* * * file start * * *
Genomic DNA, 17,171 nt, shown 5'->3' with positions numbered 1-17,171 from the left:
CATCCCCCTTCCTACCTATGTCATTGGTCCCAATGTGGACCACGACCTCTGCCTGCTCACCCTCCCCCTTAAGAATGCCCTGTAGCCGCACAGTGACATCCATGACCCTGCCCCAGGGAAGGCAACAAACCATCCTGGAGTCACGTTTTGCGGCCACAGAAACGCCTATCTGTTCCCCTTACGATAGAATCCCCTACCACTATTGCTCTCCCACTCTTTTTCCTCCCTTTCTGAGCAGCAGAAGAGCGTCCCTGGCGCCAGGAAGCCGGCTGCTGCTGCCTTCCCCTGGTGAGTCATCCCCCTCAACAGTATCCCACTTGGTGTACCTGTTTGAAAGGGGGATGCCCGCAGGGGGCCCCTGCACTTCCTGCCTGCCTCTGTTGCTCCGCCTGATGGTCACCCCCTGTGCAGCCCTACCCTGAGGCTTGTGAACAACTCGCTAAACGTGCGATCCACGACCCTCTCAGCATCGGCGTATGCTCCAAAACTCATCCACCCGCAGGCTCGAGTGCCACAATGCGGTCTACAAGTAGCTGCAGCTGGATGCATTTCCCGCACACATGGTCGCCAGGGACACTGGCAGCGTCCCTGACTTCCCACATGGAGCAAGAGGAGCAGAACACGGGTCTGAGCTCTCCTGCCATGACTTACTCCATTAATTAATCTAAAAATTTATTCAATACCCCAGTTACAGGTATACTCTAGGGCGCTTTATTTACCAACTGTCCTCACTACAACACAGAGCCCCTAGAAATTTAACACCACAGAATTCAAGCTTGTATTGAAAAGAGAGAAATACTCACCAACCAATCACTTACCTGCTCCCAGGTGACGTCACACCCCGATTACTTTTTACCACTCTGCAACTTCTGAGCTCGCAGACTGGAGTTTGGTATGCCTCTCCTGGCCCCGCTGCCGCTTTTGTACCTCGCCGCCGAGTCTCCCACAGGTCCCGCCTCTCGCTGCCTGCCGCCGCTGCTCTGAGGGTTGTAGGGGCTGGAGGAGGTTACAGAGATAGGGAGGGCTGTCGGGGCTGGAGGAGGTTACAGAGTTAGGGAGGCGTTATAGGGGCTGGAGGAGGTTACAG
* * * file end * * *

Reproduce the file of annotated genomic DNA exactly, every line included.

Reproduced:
Genomic DNA, 17,171 nt, shown 5'->3' with positions numbered 1-17,171 from the left:
CATCCCCCTTCCTACCTATGTCATTGGTCCCAATGTGGACCACGACCTCTGCCTGCTCACCCTCCCCCTTAAGAATGCCCTGTAGCCGCACAGTGACATCCATGACCCTGCCCCAGGGAAGGCAACAAACCATCCTGGAGTCACGTTTTGCGGCCACAGAAACGCCTATCTGTTCCCCTTACGATAGAATCCCCTACCACTATTGCTCTCCCACTCTTTTTCCTCCCTTTCTGAGCAGCAGAAGAGCGTCCCTGGCGCCAGGAAGCCGGCTGCTGCTGCCTTCCCCTGGTGAGTCATCCCCCTCAACAGTATCCCACTTGGTGTACCTGTTTGAAAGGGGGATGCCCGCAGGGGGCCCCTGCACTTCCTGCCTGCCTCTGTTGCTCCGCCTGATGGTCACCCCCTGTGCAGCCCTACCCTGAGGCTTGTGAACAACTCGCTAAACGTGCGATCCACGACCCTCTCAGCATCGGCGTATGCTCCAAAACTCATCCACCCGCAGGCTCGAGTGCCACAATGCGGTCTACAAGTAGCTGCAGCTGGATGCATTTCCCGCACACATGGTCGCCAGGGACACTGGCAGCGTCCCTGACTTCCCACATGGAGCAAGAGGAGCAGAACACGGGTCTGAGCTCTCCTGCCATGACTTACTCCATTAATTAATCTAAAAATTTATTCAATACCCCAGTTACAGGTATACTCTAGGGCGCTTTATTTACCAACTGTCCTCACTACAACACAGAGCCCCTAGAAATTTAACACCACAGAATTCAAGCTTGTATTGAAAAGAGAGAAATACTCACCAACCAATCACTTACCTGCTCCCAGGTGACGTCACACCCCGATTACTTTTTACCACTCTGCAACTTCTGAGCTCGCAGACTGGAGTTTGGTATGCCTCTCCTGGCCCCGCTGCCGCTTTTGTACCTCGCCGCCGAGTCTCCCACAGGTCCCGCCTCTCGCTGCCTGCCGCCGCTGCTCTGAGGGTTGTAGGGGCTGGAGGAGGTTACAGAGATAGGGAGGGCTGTCGGGGCTGGAGGAGGTTACAGAGTTAGGGAGGCGTTATAGGGGCTGGAGGAGGTTACAG